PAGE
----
PORTLAND, Maine — If an identity thief applied for credit in your name, they’d need a heap of your information, along with what the real you would need: a credit check.

That’s where a new state law hopes to curb fraud. This month, Maine became one of a handful of states that lets residents freeze their files from new credit check requests — for free.

Getting a credit freeze may pose a challenge if you expect to tap into credit lines for a mortgage, car or even a new cellphone plan in the near future, but it frees up a new method of identity security that previously cost up to $10 — times three, for each major credit reporting agency — every time a credit file was frozen or unfrozen.

The new law took effect Oct. 15.

Will Lund, superintendent of Maine’s Credit Protection Bureau, said the new law could be valuable as recent data breaches have shown there’s real risk in keeping the right heaps of information out of the wrong hands.

The credit reporting agency Experian earlier this month reported a data breach affecting an estimated 15 million people who applied for T-Mobile service in the past two years.

The scale and nature of that breach, Lund said, “shows that there is no such thing as a system that is completely unbreachable.”

To date, however, that hasn’t been the primary threat.

Lund said someone close to the victim is most often the culprit in cases of identity theft. With that in mind, the new law also allows certain representatives of people younger than 16, who may have no credit record, to seek a freeze on credit requests in their name, which may be subject to a charge of up to $10 per request.

A credit freeze prevents new companies or individuals from accessing a credit report, while still allowing access for existing creditors, debt collectors or government agencies. Limiting access to that credit report makes issuance of a new line of credit in your name less likely.

Lund said residents best positioned to consider a free credit freeze under the new law fall into three general groups:

— People who don’t have immediate or substantial credit needs — i.e. people who have already purchased homes, cars and who don’t plan on applying for department store credit cards on a whim.

— People who are generally concerned about privacy and security and willing to take on the additional planning and care required to freeze or unfreeze their credit scores for new credit checks — this happens more often than you might think, like when applying for a job, renting an apartment or buying insurance, in addition to signing up for a new phone plan or buying a car or house.

— Past victims of identity theft who aren’t able to freeze or unfreeze their credit files for free.

State law requires a credit reporting agency to act within three business days to unfreeze a credit file and within five days to freeze a credit file.

Once a request is made, the credit agency provides a personal identification number within two weeks that is then used to freeze or unfreeze a file. Lund said those requesting a credit freeze under the new Maine law should take care in storing that number, as it’s a passcode used less frequently than others. On top of that, the process for replacing a PIN could cause complications when a credit check is needed.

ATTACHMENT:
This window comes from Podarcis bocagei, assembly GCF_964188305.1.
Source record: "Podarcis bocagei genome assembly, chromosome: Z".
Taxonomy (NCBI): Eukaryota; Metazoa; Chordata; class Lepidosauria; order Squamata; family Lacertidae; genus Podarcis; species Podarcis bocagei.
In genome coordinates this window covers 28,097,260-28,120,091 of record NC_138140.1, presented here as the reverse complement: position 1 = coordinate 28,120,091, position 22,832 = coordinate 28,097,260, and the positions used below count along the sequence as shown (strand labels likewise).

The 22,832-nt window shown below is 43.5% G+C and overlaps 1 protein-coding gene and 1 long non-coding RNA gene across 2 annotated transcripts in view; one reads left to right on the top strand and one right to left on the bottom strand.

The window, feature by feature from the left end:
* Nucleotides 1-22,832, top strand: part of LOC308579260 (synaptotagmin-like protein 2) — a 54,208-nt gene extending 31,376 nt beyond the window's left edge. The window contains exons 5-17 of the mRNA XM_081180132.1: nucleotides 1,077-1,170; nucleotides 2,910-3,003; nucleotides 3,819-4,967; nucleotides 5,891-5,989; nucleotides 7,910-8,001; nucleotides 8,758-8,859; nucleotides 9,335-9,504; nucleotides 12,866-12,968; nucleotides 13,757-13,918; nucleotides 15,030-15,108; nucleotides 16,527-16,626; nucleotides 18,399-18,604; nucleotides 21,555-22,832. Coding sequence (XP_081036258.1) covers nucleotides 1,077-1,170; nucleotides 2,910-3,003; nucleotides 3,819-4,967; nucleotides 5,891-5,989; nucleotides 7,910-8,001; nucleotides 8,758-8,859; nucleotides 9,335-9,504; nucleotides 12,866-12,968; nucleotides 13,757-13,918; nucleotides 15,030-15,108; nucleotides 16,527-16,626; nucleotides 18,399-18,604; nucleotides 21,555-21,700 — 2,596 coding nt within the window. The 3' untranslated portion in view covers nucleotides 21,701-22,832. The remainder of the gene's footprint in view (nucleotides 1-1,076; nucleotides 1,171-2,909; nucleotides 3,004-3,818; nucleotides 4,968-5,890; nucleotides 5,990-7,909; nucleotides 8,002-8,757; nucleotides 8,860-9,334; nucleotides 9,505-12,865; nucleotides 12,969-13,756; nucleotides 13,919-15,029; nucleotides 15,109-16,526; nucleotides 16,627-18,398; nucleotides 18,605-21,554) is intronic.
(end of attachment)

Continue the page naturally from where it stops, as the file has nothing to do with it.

“These issues come in very time-sensitive situations,” Lund said, during mortgage closings, car sales or insurance changes.

The new law allows people who have requested a credit freeze to have the freeze temporarily removed later for specific people or companies or for a specific period of time.

Those options could depend on the situation, Lund said. If a person is seeking to buy a car from a specific dealer, it may make sense to ask the dealer which credit reporting agency or agencies they use. Getting the appropriate access may only require one call and not three to each credit reporting agency.

If a person knows they’ll be shopping at various dealerships, Lund said it may make sense to get a general lift on the freeze for a period of time.

The new law allows customers to request a credit freeze from all three major credit reporting agencies — Equifax (800-349-9960), Experian (888-397-3742) and TransUnion (888-909-8872) — online, by mail or through an automated process by telephone.

Such a freeze will not prevent certain companies from making checks to pre-approve customers for lines of credit, Lund noted, but people can make a request to stop getting prescreened offers of credit online or by calling 888-567-8688.

The freeze also is different from credit monitoring or fraud alerts, which warn consumers of suspicious activity but do not necessarily block access to credit report information.

Consumers can regularly check their own credit reports for free, at annualcreditreport.com.

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Darren Fishell

Darren is a Portland-based reporter for the Bangor Daily News writing about the Maine economy and business. He's interested in putting economic data in context and finding the stories behind the numbers.